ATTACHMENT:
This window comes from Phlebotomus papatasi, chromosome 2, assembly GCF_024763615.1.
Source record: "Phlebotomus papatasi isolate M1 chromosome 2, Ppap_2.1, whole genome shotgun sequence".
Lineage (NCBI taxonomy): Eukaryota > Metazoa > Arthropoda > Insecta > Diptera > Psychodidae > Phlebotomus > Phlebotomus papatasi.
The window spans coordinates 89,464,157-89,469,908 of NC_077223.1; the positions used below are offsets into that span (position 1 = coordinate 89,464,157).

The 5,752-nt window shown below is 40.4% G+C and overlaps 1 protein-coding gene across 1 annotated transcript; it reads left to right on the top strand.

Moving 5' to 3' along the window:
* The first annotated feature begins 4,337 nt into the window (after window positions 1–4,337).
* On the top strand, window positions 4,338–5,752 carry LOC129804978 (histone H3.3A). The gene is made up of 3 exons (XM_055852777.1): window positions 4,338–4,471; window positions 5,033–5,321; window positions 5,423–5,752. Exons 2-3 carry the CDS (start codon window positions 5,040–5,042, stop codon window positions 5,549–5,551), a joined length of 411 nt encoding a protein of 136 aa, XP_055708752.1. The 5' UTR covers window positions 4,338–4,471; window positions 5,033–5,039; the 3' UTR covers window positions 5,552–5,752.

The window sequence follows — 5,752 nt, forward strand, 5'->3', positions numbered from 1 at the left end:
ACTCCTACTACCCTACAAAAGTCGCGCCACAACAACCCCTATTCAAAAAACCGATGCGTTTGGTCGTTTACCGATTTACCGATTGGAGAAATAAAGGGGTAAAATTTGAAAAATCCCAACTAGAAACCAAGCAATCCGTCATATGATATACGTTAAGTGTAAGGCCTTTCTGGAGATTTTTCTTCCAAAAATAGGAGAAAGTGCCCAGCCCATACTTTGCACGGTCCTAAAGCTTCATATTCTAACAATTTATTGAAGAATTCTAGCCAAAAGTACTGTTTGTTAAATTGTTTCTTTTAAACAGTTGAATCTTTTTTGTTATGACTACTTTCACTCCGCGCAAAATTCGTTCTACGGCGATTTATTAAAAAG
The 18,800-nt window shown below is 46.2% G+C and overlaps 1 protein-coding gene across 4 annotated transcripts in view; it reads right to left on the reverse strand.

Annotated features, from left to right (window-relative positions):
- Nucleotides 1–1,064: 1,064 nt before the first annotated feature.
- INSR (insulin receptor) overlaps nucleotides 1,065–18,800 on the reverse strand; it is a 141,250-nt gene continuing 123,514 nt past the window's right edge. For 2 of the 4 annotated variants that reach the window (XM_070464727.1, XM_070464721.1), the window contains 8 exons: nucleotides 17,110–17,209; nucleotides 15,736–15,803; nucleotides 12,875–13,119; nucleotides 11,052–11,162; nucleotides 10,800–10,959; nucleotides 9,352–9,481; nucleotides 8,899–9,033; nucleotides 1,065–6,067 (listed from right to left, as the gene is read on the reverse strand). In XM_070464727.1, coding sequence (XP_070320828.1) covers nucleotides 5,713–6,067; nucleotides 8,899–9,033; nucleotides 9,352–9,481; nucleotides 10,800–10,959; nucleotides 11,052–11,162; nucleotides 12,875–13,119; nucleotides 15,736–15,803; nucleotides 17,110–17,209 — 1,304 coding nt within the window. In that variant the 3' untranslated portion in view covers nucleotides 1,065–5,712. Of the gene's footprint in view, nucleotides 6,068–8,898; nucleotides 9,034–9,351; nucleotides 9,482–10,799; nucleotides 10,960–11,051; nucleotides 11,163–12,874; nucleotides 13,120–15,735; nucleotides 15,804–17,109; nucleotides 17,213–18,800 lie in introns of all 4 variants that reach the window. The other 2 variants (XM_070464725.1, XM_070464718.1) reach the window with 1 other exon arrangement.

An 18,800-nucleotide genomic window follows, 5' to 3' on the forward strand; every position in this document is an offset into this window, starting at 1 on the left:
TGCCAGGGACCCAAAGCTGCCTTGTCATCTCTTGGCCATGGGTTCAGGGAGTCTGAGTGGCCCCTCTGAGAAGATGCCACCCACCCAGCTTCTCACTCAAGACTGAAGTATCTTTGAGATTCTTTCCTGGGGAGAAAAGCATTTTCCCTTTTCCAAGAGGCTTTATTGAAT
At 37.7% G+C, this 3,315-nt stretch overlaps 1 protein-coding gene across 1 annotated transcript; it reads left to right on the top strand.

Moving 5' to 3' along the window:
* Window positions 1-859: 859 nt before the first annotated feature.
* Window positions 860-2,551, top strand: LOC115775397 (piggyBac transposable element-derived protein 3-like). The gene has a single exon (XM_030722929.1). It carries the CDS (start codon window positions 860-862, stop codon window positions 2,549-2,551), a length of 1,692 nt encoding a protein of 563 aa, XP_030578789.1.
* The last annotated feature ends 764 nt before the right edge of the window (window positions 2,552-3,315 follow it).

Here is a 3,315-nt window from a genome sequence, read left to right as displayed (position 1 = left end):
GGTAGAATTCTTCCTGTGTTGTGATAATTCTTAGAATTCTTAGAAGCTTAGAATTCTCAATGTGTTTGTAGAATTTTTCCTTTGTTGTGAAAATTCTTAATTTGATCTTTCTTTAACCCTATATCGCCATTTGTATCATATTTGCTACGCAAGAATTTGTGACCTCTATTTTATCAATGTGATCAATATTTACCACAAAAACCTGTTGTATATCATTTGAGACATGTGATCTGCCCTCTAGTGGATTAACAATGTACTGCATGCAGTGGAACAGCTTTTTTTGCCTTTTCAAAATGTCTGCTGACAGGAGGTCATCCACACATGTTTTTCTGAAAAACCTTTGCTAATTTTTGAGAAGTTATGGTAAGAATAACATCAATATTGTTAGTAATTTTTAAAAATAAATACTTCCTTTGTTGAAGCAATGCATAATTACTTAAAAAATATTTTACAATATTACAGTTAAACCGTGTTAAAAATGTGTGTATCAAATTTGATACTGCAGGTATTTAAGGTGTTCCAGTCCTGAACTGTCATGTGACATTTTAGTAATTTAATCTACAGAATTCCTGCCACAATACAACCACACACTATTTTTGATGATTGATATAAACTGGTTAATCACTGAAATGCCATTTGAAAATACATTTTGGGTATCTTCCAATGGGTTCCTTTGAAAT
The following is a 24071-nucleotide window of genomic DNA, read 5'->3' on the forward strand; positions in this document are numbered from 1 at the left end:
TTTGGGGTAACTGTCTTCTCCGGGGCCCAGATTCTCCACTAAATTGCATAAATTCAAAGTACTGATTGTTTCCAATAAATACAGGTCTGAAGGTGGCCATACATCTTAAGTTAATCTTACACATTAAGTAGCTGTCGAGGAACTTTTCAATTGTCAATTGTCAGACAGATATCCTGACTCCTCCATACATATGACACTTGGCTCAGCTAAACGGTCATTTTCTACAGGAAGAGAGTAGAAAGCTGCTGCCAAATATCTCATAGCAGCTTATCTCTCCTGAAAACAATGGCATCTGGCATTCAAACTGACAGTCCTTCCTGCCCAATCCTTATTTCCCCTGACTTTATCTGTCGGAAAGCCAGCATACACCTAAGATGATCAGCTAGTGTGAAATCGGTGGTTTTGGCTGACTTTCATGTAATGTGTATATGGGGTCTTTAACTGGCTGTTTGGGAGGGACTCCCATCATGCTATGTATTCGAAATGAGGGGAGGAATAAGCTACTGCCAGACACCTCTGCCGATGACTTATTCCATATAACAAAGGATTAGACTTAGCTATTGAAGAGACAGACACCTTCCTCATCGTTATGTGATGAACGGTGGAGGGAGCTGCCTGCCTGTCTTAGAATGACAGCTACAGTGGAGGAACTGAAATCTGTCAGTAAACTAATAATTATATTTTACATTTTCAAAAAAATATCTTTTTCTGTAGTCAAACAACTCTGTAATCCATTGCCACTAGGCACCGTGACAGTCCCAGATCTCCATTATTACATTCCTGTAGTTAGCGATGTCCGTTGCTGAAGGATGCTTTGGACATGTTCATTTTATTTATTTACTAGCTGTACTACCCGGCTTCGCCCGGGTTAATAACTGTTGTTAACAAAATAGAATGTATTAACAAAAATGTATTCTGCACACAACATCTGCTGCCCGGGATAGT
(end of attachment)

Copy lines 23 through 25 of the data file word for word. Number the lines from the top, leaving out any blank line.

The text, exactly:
GGTAGAATTCTTCCTGTGTTGTGATAATTCTTAGAATTCTTAGAAGCTTAGAATTCTCAATGTGTTTGTAGAATTTTTCCTTTGTTGTGAAAATTCTTAATTTGATCTTTCTTTAACCCTATATCGCCATTTGTATCATATTTGCTACGCAAGAATTTGTGACCTCTATTTTATCAATGTGATCAATATTTACCACAAAAACCTGTTGTATATCATTTGAGACATGTGATCTGCCCTCTAGTGGATTAACAATGTACTGCATGCAGTGGAACAGCTTTTTTTGCCTTTTCAAAATGTCTGCTGACAGGAGGTCATCCACACATGTTTTTCTGAAAAACCTTTGCTAATTTTTGAGAAGTTATGGTAAGAATAACATCAATATTGTTAGTAATTTTTAAAAATAAATACTTCCTTTGTTGAAGCAATGCATAATTACTTAAAAAATATTTTACAATATTACAGTTAAACCGTGTTAAAAATGTGTGTATCAAATTTGATACTGCAGGTATTTAAGGTGTTCCAGTCCTGAACTGTCATGTGACATTTTAGTAATTTAATCTACAGAATTCCTGCCACAATACAACCACACACTATTTTTGATGATTGATATAAACTGGTTAATCACTGAAATGCCATTTGAAAATACATTTTGGGTATCTTCCAATGGGTTCCTTTGAAAT
The following is a 24071-nucleotide window of genomic DNA, read 5'->3' on the forward strand; positions in this document are numbered from 1 at the left end:
TTTGGGGTAACTGTCTTCTCCGGGGCCCAGATTCTCCACTAAATTGCATAAATTCAAAGTACTGATTGTTTCCAATAAATACAGGTCTGAAGGTGGCCATACATCTTAAGTTAATCTTACACATTAAGTAGCTGTCGAGGAACTTTTCAATTGTCAATTGTCAGACAGATATCCTGACTCCTCCATACATATGACACTTGGCTCAGCTAAACGGTCATTTTCTACAGGAAGAGAGTAGAAAGCTGCTGCCAAATATCTCATAGCAGCTTATCTCTCCTGAAAACAATGGCATCTGGCATTCAAACTGACAGTCCTTCCTGCCCAATCCTTATTTCCCCTGACTTTATCTGTCGGAAAGCCAGCATACACCTAAGATGATCAGCTAGTGTGAAATCGGTGGTTTTGGCTGACTTTCATGTAATGTGTATATGGGGTCTTTAACTGGCTGTTTGGGAGGGACTCCCATCATGCTATGTATTCGAAATGAGGGGAGGAATAAGCTACTGCCAGACACCTCTGCCGATGACTTATTCCATATAACAAAGGATTAGACTTAGCTATTGAAGAGACAGACACCTTCCTCATCGTTATGTGATGAACGGTGGAGGGAGCTGCCTGCCTGTCTTAGAATGACAGCTACAGTGGAGGAACTGAAATCTGTCAGTAAACTAATAATTATATTTTACATTTTCAAAAAAATATCTTTTTCTGTAGTCAAACAACTCTGTAATCCATTGCCACTAGGCACCGTGACAGTCCCAGATCTCCATTATTACATTCCTGTAGTTAGCGATGTCCGTTGCTGAAGGATGCTTTGGACATGTTCATTTTATTTATTTACTAGCTGTACTACCCGGCTTCGCCCGGGTTAATAACTGTTGTTAACAAAATAGAATGTATTAACAAAAATGTATTCTGCACACAACATCTGCTGCCCGGGATAGT